Now co-founder of the photograph app, Kevin Systrom, has released a letter saying that this is not the case. Instead they are working to create advertisements for businesses on Instagram. Apparently, this affects you by simply giving them access to your followers who also follow the business, your profile photo, and any other date you produce that can help promote the business.
From the start, Instagram was created to become a business. Advertising is one of many ways that Instagram can become a self-sustaining business, but not the only one. Our intention in updating the terms was to communicate that we’d like to experiment with innovative advertising that feels appropriate on Instagram. Instead it was interpreted by many that we were going to sell your photos to others without any compensation. This is not true and it is our mistake that this language is confusing. To be clear: it is not our intention to sell your photos. We are working on updated language in the terms to make sure this is clear.
To provide context, we envision a future where both users and brands alike may promote their photos & accounts to increase engagement and to build a more meaningful following. Let’s say a business wanted to promote their account to gain more followers and Instagram was able to feature them in some way. In order to help make a more relevant and useful promotion, it would be helpful to see which of the people you follow also follow this business. In this way, some of the data you produce — like the actions you take (eg, following the account) and your profile photo — might show up if you are following this business.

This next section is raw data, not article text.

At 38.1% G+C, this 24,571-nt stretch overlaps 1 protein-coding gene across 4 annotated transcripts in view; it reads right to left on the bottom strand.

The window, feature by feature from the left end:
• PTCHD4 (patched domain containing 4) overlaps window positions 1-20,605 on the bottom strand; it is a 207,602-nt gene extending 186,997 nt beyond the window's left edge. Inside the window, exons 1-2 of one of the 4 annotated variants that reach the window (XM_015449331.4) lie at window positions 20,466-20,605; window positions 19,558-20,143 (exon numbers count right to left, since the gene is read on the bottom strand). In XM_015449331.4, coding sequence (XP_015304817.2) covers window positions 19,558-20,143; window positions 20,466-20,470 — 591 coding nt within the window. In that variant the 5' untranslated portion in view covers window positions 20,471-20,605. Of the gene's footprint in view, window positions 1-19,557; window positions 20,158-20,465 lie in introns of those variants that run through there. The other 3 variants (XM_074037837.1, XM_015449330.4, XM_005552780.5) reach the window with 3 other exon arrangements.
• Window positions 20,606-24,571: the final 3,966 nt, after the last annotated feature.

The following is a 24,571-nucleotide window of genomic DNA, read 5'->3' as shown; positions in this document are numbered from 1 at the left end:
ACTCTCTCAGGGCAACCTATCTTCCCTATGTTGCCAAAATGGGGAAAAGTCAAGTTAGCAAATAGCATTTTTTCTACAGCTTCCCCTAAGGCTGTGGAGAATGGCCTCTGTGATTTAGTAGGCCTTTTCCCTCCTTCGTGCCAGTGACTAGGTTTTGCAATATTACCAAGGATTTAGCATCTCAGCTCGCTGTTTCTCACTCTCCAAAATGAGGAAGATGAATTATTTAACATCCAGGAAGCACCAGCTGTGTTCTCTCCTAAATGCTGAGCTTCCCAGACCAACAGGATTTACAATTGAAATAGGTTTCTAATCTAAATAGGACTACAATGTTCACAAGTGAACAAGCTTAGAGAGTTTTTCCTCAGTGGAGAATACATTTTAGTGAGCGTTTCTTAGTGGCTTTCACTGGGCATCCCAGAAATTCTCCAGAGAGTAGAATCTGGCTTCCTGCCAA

Systrom also claims that your photos will not be used for advertising, you still have full ownership of them and that nobody can access your photos if you have a private account. They seem to blame all of the confusion on misinterpretation of the original policies, but plan to iron everything out before the changes take place in 30 days.
Still seems fishy to me. You can read the entire letter here.